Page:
This isn’t so much a review as it is a cautionary tale about recommending books to your friends and colleges.
Because I don’t live under a rock at the bottom of the ocean, I have been aware of the series of books titled, “The Girl …” followed by a variety of phrases: “…With the Dragon Tattoo,” “…Who Played With Fire,” “…Who Kicked the Badger,” “…Who Swam with Dolphins,” “…Who Played Canasta on Saturday Nights With a Bunch of Her Old College Friends.” Okay, I made some of those up, but I anticipated seeing them in the near future if the speed with which the first three books came out was any indication.
Despite their wild popularity, I avoided them for this reason: they had appeared nearly simultaneously and I must (no, I really, really must) read books in the order that they were written. When I discovered Minette Walters and Meg Gardiner, I had to look on their web pages to find out what order their books were written in so I could start with the first and move forward. When I found myself reading a Val McDermid book out of sequence, I immediately put the book aside, bought and read the previous one and then went back to the one I had started with.
But “The Girl…” series was like the sequels to “The Matrix,” all out at once and stepping over each other. I wasn’t having it. So strong was my fear of getting them out of order that I didn’t even get close enough to them to notice they are clearly marked as volumes 1 to 3, but that’s beside the point. The point is I had no intention of reading them, not until my boss started effusing about them, that is.
My boss is a calm, steady and almost irritatingly unflappable person. He never swears, or shouts at his PC, or pound on the keyboard, and he never raises an eyebrow when I do. He is composed; never angry, never excited, simply in a chronic state of Zen. So when he began to unabashedly gush over this book he was reading, I paid attention, especially when he went on to gush several days in a row. It was marvellous, it gripped him from the first page and just never let go, an incredible read. Praise like this was amazing coming from him (he’d read my book, after all, and had hardly said a thing) so I proposed to buy the book, but only after I confirmed, from two independent sources, which was the first in the series.
I has not gone well.
As is my habit, before settling into the story, I read all the reviews and the “about the author” section, where I learned why, after popping up from obscurity with three obscenely profitable novels, there have been no follow-up books from the author, Stieg Larsson: the poor man is dead.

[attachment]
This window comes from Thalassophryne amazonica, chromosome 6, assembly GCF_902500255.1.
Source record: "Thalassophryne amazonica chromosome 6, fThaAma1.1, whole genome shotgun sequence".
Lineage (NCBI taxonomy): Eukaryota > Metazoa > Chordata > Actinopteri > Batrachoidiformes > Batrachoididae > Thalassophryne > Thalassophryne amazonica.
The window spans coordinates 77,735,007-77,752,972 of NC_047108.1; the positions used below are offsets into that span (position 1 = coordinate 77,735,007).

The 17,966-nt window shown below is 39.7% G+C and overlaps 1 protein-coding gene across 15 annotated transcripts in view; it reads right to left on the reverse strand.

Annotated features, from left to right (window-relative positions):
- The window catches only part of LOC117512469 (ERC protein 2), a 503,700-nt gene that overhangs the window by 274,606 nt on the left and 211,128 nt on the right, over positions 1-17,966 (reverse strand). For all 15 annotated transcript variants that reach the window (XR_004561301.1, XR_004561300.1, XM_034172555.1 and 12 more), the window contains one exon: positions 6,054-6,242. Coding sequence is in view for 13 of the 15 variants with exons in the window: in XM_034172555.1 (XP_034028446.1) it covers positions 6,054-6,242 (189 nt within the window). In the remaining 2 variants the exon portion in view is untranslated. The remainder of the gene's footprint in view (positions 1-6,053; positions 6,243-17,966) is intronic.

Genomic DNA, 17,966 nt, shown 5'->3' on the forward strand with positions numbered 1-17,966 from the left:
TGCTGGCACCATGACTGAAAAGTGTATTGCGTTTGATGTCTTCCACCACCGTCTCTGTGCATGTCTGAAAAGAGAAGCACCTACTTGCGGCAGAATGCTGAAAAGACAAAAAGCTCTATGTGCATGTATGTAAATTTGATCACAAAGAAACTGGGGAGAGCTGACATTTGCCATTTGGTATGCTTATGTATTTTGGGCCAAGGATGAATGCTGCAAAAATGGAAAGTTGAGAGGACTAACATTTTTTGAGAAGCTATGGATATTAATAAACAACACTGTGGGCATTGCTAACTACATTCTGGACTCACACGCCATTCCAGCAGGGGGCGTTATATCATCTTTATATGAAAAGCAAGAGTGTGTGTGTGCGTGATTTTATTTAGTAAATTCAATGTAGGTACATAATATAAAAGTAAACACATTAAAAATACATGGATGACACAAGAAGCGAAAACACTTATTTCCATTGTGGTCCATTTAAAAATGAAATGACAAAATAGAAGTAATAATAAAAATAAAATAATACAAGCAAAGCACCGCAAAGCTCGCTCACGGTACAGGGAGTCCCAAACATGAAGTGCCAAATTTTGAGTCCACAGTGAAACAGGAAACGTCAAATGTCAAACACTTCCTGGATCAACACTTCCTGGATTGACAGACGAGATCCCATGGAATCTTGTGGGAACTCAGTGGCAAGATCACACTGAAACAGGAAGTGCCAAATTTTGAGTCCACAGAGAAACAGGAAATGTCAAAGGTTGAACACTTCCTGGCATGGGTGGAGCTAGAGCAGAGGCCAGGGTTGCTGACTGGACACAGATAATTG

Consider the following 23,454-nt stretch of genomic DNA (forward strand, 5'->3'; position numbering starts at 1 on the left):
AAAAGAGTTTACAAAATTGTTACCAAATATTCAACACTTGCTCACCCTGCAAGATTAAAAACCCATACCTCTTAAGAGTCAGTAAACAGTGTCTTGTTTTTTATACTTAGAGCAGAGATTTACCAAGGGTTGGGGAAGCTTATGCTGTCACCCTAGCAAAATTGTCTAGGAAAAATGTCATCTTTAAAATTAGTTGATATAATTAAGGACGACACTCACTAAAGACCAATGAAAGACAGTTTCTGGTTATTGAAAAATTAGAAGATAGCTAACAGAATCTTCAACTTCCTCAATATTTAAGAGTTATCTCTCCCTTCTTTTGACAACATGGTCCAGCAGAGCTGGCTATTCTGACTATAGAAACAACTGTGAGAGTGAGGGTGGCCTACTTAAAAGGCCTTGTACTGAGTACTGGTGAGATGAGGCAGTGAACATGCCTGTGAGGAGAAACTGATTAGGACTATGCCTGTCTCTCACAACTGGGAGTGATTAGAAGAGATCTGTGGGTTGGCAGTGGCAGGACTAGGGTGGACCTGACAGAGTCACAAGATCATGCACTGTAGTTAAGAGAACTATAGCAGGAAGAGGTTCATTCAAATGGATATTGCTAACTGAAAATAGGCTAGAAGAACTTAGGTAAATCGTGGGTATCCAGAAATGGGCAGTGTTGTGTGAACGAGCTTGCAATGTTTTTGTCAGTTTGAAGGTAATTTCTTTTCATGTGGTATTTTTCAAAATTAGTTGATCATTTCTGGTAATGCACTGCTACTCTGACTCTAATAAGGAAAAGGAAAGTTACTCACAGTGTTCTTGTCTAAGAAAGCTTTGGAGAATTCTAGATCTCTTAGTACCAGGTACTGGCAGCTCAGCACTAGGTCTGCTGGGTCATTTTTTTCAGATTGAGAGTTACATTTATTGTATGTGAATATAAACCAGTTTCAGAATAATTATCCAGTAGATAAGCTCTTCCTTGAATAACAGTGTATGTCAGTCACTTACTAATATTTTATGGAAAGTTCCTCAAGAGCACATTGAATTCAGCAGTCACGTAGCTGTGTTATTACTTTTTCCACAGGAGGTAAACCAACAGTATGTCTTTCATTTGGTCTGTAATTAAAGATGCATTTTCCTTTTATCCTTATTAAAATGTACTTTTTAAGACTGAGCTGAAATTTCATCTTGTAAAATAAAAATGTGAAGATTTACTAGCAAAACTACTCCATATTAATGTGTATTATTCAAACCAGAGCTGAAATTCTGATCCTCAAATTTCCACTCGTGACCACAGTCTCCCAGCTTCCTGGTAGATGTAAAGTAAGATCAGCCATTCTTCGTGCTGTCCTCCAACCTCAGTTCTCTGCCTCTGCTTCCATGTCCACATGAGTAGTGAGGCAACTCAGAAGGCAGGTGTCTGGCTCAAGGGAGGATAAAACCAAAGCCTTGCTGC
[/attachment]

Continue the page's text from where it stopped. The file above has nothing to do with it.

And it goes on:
Seems he handed over the manuscripts to his agent, and then unexpectedly checked into the big slush pile in the sky. As a writer who is looking forward to, not only being published, but basking in the glow of the adulation and money that will surely follow that happy event, news of Mr. Larsson’s inconvenient demise depressed me beyond words.
It was some time before I felt mentally fit enough to tackle the story. At which time I found out it was originally written in Swedish and translated into English. Please don’t think I have anything against translations—I don’t think I lost anything by reading the first three Harry Potter books in American instead of in their original British English (yes, they actually do translate British books into American English)—but I am always vaguely uneasy with the text of a translation, as I can never truly get to grips with the style of the author; was it a good book that was badly translated, or a rubbish book that was brilliantly translated. To my mind, a translated book tells me more about the translator than the author.
Despite these setbacks, I began to read. I am three chapters in and I can sum up my opinion of the book in two words: BORE-RING!
Not only has no one died yet, I have learned more about industrial finance in post Soviet Era Eastern Europe than I even wanted to. And having the information dump stuffed into an animated conversation between two friends drinking on a boat did nothing to make it any more scintillating than it sounds. I cannot imagine this book gripping anyone on the first page unless they are a closet accountant.
I am, however, not giving up; I am convinced the book will get better. All those people raving about it can’t all be wrong and, sooner or later, I hope the story will begin to grip me as it has obviously gripped so many others.
I just hope it’s sooner rather than later.